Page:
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enter image description here why the argv[1] comes with garbled words and the program runs at the segmentations fault... can't find why?

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  • Could you provide the whole code?
    – RexYuan
    May 30 '15 at 10:15
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Here's what you're trying to do:

#include <stdio.h>
#include <string.h>
#include <ctype.h>

int main(int argc, char* argv[])
{
  int N = strlen(argv[1]);
  char key[N+1];

  int p;
  for (p = 0; p < N; p++)
  {
    if (isalpha(argv[1][p]))
    {
      key[p] = argv[1][p];
    }
    else
    {
      return 1;
    }
  }
  key[p] = '\0';

  printf("key is: %s\n", key);
}

The thing is, when you initialize a string, say "hello", what you need to do is char foo[] = "hello" or char foo[6] = "hello" or char* foo = "hello". (If you don't get that last one it's fine for now)

So either way, foo's length is 6. If you use sizeof(foo) it'll return 6, too. Now why's that? Remember how computers construct a string? How does a computer tell that foo is a string or not, considering it's actually just all 0s and 1s underneath the hood? Computer scientists invented what's called a sentinel value to denote the end of a string, namely, NUL.(Not to be confused with NULL, which is a pointer that points to nothing) NUL is a char with all bits set to 0. That is, 0000.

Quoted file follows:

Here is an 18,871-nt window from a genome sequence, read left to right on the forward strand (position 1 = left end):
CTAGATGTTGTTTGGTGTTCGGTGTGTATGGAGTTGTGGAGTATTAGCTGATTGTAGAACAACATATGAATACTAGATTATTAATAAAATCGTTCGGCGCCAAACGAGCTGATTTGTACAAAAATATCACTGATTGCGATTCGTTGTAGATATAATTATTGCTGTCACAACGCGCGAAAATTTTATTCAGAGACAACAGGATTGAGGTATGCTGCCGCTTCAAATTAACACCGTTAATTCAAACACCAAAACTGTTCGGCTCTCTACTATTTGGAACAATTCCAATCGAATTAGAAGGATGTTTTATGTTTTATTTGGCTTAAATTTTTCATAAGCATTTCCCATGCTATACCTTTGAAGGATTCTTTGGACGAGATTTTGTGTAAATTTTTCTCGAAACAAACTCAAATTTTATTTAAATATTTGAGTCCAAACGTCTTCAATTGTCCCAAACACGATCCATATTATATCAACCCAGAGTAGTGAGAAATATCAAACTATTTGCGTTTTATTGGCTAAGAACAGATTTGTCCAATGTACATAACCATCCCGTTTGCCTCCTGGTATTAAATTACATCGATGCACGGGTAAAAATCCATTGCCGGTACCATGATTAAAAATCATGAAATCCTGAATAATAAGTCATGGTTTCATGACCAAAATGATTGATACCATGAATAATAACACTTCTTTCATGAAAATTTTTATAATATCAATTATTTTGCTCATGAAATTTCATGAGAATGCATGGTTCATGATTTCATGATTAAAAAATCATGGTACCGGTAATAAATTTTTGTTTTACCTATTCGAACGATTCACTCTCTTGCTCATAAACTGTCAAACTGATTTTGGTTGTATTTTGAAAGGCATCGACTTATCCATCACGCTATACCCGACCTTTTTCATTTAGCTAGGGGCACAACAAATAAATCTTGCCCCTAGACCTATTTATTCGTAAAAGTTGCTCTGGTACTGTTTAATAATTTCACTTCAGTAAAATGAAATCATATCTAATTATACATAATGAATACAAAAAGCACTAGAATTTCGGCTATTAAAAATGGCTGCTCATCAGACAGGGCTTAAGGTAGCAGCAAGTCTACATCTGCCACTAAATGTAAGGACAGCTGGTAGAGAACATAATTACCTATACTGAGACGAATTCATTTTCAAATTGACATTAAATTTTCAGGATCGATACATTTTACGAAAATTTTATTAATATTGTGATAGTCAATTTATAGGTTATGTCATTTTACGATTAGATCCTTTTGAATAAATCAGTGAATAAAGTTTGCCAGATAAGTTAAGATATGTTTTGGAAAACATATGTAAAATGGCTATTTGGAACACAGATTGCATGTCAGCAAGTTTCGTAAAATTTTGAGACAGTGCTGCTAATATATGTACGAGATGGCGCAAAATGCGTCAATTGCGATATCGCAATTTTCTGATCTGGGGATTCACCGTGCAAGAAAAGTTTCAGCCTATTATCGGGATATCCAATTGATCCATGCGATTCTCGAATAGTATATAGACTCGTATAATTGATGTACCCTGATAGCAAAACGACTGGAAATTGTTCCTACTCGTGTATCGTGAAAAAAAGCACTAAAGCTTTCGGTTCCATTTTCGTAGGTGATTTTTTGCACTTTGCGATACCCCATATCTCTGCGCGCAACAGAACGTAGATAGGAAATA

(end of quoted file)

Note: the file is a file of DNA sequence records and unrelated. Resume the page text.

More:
NUL denotes the end of a string, and it also takes up a space because like any other char, it's 1 byte. So if you are to make a string by putting each char in individually, you must also put a '\0' at the end.

And if you're wondering, when you just write char foo[] = "hello" or char foo[6] = "hello" or char* foo = "hello", the '\0' is implicitly automatically added.

2
  • Thank you so much! I've shoot the bug. it works well!!
    – YING LIU
    Jun 5 '15 at 20:22
  • You can use upvote or choose it as answer so that other can also benefit from your question
    – RexYuan
    Jun 6 '15 at 4:02

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